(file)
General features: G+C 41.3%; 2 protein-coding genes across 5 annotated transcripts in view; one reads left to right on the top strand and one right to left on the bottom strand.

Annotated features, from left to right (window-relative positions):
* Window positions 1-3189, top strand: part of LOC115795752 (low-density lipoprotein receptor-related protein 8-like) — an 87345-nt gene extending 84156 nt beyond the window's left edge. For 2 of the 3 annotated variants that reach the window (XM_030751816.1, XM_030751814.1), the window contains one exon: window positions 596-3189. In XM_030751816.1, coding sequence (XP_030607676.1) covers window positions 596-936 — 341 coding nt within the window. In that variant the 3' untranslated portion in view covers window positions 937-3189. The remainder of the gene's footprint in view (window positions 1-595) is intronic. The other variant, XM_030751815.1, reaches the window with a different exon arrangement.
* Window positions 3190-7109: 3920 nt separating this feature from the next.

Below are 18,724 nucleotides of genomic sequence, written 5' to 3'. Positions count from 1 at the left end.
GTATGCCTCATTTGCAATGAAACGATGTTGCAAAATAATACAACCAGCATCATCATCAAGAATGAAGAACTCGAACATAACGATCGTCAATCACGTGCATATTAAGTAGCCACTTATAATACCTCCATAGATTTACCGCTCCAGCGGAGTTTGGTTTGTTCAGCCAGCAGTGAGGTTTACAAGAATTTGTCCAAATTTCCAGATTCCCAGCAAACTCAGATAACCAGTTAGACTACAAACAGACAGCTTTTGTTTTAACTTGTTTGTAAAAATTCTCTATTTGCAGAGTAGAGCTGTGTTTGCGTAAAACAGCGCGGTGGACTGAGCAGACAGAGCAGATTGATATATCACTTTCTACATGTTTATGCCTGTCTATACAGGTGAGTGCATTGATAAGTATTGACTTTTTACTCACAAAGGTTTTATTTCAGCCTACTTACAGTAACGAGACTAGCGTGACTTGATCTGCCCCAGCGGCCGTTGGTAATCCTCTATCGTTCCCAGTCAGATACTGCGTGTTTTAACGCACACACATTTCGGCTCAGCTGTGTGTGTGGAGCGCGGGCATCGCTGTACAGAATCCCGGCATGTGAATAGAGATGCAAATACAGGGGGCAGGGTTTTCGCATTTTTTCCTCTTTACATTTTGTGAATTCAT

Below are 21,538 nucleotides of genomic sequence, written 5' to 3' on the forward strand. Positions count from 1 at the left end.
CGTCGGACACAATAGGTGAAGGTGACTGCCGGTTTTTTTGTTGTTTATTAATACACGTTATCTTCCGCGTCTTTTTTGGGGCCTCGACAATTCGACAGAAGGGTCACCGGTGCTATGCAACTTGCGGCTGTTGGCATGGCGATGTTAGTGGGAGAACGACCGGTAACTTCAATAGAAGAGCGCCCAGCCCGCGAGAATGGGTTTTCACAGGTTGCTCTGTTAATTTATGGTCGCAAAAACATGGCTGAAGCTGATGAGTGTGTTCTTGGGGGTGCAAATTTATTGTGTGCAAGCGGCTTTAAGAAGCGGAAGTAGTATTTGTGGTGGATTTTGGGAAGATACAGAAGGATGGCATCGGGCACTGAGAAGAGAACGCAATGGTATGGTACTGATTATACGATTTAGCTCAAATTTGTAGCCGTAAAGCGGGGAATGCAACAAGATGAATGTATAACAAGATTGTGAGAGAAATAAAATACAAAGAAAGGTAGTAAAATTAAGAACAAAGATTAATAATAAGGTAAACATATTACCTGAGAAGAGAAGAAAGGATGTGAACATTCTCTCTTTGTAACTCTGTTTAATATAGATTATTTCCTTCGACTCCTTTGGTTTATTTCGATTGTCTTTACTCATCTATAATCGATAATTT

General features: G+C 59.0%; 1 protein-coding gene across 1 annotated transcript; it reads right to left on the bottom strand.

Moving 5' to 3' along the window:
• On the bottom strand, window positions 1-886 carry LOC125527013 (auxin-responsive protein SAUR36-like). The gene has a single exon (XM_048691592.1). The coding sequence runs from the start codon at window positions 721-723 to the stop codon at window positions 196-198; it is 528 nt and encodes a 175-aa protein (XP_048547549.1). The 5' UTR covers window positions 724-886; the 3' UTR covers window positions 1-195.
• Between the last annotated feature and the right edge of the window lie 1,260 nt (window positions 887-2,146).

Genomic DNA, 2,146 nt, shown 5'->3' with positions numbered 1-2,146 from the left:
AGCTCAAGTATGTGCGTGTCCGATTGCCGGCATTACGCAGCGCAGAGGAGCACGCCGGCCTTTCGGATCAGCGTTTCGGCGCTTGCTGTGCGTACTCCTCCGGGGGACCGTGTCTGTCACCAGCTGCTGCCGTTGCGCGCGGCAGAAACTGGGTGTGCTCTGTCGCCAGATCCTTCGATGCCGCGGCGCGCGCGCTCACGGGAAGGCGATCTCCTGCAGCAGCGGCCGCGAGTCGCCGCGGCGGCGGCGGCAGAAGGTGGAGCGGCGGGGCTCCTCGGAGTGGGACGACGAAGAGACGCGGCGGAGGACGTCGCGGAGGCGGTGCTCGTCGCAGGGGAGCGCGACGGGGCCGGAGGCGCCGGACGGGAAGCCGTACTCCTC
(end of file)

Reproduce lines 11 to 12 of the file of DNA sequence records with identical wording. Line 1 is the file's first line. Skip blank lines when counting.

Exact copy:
• On the bottom strand, window positions 1-886 carry LOC125527013 (auxin-responsive protein SAUR36-like). The gene has a single exon (XM_048691592.1). The coding sequence runs from the start codon at window positions 721-723 to the stop codon at window positions 196-198; it is 528 nt and encodes a 175-aa protein (XP_048547549.1). The 5' UTR covers window positions 724-886; the 3' UTR covers window positions 1-195.
• Between the last annotated feature and the right edge of the window lie 1,260 nt (window positions 887-2,146).